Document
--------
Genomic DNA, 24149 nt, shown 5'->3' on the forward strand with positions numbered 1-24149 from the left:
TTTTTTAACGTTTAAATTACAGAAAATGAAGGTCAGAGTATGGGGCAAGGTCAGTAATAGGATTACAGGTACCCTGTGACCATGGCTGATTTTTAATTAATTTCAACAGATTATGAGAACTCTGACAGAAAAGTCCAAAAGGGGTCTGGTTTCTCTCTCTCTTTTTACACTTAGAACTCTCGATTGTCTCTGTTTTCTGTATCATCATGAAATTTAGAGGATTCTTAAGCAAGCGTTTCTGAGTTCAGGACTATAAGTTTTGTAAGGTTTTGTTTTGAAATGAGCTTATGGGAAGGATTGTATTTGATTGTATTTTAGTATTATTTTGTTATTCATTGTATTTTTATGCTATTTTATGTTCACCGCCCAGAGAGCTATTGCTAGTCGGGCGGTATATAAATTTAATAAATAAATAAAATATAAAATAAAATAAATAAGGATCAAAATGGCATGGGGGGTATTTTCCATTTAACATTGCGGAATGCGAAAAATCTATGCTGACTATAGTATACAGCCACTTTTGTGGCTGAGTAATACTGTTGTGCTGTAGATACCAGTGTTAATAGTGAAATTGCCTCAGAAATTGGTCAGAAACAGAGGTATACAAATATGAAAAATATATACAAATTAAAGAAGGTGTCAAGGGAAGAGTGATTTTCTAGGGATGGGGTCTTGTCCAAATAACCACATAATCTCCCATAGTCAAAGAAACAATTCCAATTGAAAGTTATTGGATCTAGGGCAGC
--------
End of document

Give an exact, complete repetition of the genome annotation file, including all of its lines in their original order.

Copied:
Genomic DNA, 24149 nt, shown 5'->3' on the forward strand with positions numbered 1-24149 from the left:
TTTTTTAACGTTTAAATTACAGAAAATGAAGGTCAGAGTATGGGGCAAGGTCAGTAATAGGATTACAGGTACCCTGTGACCATGGCTGATTTTTAATTAATTTCAACAGATTATGAGAACTCTGACAGAAAAGTCCAAAAGGGGTCTGGTTTCTCTCTCTCTTTTTACACTTAGAACTCTCGATTGTCTCTGTTTTCTGTATCATCATGAAATTTAGAGGATTCTTAAGCAAGCGTTTCTGAGTTCAGGACTATAAGTTTTGTAAGGTTTTGTTTTGAAATGAGCTTATGGGAAGGATTGTATTTGATTGTATTTTAGTATTATTTTGTTATTCATTGTATTTTTATGCTATTTTATGTTCACCGCCCAGAGAGCTATTGCTAGTCGGGCGGTATATAAATTTAATAAATAAATAAAATATAAAATAAAATAAATAAGGATCAAAATGGCATGGGGGGTATTTTCCATTTAACATTGCGGAATGCGAAAAATCTATGCTGACTATAGTATACAGCCACTTTTGTGGCTGAGTAATACTGTTGTGCTGTAGATACCAGTGTTAATAGTGAAATTGCCTCAGAAATTGGTCAGAAACAGAGGTATACAAATATGAAAAATATATACAAATTAAAGAAGGTGTCAAGGGAAGAGTGATTTTCTAGGGATGGGGTCTTGTCCAAATAACCACATAATCTCCCATAGTCAAAGAAACAATTCCAATTGAAAGTTATTGGATCTAGGGCAGC